How to not get scammed by phishing attacks when investing in ICO's

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Initial Coin Offerings or ICO’s, rose in popularity in 2017 and as the industry continues its rapid growth in 2018, ICO related scams naturally become more and more frequent.

In order to participate in an ICO you need to apply to a process called Whitelisting. After researching an ICO and you are interested to invest then you are required to express that interest by applying to the whitelist. This way the company that is running the ICO knows you are interested and instructs you complete what is known as the KYC process- Know Your Customer- where you submit your identification in order to be reviewed. Once the review process is finished and you are approved, on the day of the sale the company announces the smart contract address you are supposed to send funds and get the tokens, on their website. Usually once you send the money, the smart contract gets triggered and the tokens are sent automatically to you.

High profile ICO’s reach their whitelist limit very soon, therefore investors that get left behind are desperately looking for backdoors. One way to participate in an ICO that you haven’t made the whitelist is by ‘pooling’ which means that you get together with others that are included in the whitelist and invest together. This way though requires that a certain degree of trust to exist between people that are pooling.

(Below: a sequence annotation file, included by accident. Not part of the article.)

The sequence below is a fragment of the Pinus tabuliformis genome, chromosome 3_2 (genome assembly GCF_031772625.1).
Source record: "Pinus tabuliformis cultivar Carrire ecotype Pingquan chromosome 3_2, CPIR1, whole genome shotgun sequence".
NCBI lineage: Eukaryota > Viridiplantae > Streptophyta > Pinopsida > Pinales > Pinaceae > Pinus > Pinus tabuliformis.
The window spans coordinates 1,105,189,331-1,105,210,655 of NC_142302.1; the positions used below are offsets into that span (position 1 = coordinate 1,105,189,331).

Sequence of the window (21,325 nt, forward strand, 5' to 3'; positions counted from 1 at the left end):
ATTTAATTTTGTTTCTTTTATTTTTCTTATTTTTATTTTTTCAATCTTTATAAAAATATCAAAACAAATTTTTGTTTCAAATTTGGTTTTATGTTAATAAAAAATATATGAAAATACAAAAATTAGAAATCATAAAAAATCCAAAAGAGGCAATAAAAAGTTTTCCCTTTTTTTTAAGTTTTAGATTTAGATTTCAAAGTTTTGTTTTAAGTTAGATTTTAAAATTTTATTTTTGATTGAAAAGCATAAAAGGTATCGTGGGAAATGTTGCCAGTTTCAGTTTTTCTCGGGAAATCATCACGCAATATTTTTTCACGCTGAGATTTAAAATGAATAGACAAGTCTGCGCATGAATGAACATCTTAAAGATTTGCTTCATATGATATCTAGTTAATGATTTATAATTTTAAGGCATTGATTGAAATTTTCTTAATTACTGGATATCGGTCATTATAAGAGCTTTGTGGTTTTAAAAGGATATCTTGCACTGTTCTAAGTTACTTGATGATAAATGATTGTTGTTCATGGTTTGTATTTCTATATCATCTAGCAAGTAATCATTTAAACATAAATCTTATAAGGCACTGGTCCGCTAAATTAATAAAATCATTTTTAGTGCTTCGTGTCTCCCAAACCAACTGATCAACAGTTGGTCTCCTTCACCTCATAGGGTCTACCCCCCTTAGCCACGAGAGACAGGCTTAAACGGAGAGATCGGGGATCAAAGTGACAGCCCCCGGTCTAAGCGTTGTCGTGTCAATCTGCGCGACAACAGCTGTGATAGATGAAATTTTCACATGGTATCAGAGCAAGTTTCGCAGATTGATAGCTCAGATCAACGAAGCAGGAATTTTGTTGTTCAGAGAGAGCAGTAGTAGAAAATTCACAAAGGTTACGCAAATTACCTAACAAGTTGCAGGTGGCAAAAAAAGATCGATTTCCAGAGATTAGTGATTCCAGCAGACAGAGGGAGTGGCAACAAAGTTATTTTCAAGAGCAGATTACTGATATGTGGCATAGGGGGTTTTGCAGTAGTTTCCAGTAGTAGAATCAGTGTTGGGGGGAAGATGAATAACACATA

When pooling is not an option, this is when scammers take advantage of investors’ eagerness to participate and hatch a scheme to trick them to send their Ether or Bitcoin to a phoney address. The most recent attack came over Slack, in messages delivered via slackbots, indicating an ethereum address to send ether funds to, (supposedly) in return for NuCypher tokens. In its response, NuCypher reminded investors that it would never use Slack to request investment.

So what in ICO can do to protect their investors and frankly to avoid such bad PR situations? Perhaps the most important strategy for issuers is emphasizing only one communication channel where sale news will take place. For example Vice Industry team emphasised where the payment address will only be communicated through.

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This is a particularly beneficial approach since if critical information such as wallet addresses are broadcasted via the website, it's much harder for a fraudster to change the website than it is to send a convincing email.

Conclusion

ICO investing is extremely risky in and of its self. Investors should do proper due diligence and to protect themselves from poor investment decisions, ICOs that are a complete scam and now from phishing attacks like the ones described above.

Bogdan Maslea